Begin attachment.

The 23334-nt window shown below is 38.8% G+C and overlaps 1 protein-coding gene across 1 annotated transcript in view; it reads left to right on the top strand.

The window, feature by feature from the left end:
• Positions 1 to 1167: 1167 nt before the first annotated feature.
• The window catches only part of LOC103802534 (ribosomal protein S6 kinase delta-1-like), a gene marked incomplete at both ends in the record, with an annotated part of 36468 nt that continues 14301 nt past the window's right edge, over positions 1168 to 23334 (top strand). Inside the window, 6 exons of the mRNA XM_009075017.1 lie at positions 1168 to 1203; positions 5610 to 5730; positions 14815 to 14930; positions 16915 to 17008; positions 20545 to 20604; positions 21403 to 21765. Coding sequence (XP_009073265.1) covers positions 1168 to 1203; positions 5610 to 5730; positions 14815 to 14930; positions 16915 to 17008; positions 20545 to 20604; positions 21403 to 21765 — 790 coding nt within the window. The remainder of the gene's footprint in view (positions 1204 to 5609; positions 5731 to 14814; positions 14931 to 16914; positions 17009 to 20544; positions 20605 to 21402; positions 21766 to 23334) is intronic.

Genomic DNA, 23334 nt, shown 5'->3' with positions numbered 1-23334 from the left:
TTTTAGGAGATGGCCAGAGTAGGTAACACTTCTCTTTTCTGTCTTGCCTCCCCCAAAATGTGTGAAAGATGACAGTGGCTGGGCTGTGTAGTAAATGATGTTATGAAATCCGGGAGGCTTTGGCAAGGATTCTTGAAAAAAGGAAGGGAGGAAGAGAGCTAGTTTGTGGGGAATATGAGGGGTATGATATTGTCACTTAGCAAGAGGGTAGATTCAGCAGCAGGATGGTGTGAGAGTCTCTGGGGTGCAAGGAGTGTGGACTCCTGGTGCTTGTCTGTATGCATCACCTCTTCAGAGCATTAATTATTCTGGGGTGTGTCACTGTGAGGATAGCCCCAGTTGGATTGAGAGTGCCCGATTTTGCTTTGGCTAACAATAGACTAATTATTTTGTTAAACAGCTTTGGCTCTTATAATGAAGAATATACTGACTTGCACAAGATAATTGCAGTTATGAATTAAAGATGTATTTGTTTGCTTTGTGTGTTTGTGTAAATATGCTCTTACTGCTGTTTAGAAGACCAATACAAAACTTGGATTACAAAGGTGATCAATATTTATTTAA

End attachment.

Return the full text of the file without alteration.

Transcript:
The 23334-nt window shown below is 38.8% G+C and overlaps 1 protein-coding gene across 1 annotated transcript in view; it reads left to right on the top strand.

The window, feature by feature from the left end:
• Positions 1 to 1167: 1167 nt before the first annotated feature.
• The window catches only part of LOC103802534 (ribosomal protein S6 kinase delta-1-like), a gene marked incomplete at both ends in the record, with an annotated part of 36468 nt that continues 14301 nt past the window's right edge, over positions 1168 to 23334 (top strand). Inside the window, 6 exons of the mRNA XM_009075017.1 lie at positions 1168 to 1203; positions 5610 to 5730; positions 14815 to 14930; positions 16915 to 17008; positions 20545 to 20604; positions 21403 to 21765. Coding sequence (XP_009073265.1) covers positions 1168 to 1203; positions 5610 to 5730; positions 14815 to 14930; positions 16915 to 17008; positions 20545 to 20604; positions 21403 to 21765 — 790 coding nt within the window. The remainder of the gene's footprint in view (positions 1204 to 5609; positions 5731 to 14814; positions 14931 to 16914; positions 17009 to 20544; positions 20605 to 21402; positions 21766 to 23334) is intronic.

Genomic DNA, 23334 nt, shown 5'->3' with positions numbered 1-23334 from the left:
TTTTAGGAGATGGCCAGAGTAGGTAACACTTCTCTTTTCTGTCTTGCCTCCCCCAAAATGTGTGAAAGATGACAGTGGCTGGGCTGTGTAGTAAATGATGTTATGAAATCCGGGAGGCTTTGGCAAGGATTCTTGAAAAAAGGAAGGGAGGAAGAGAGCTAGTTTGTGGGGAATATGAGGGGTATGATATTGTCACTTAGCAAGAGGGTAGATTCAGCAGCAGGATGGTGTGAGAGTCTCTGGGGTGCAAGGAGTGTGGACTCCTGGTGCTTGTCTGTATGCATCACCTCTTCAGAGCATTAATTATTCTGGGGTGTGTCACTGTGAGGATAGCCCCAGTTGGATTGAGAGTGCCCGATTTTGCTTTGGCTAACAATAGACTAATTATTTTGTTAAACAGCTTTGGCTCTTATAATGAAGAATATACTGACTTGCACAAGATAATTGCAGTTATGAATTAAAGATGTATTTGTTTGCTTTGTGTGTTTGTGTAAATATGCTCTTACTGCTGTTTAGAAGACCAATACAAAACTTGGATTACAAAGGTGATCAATATTTATTTAA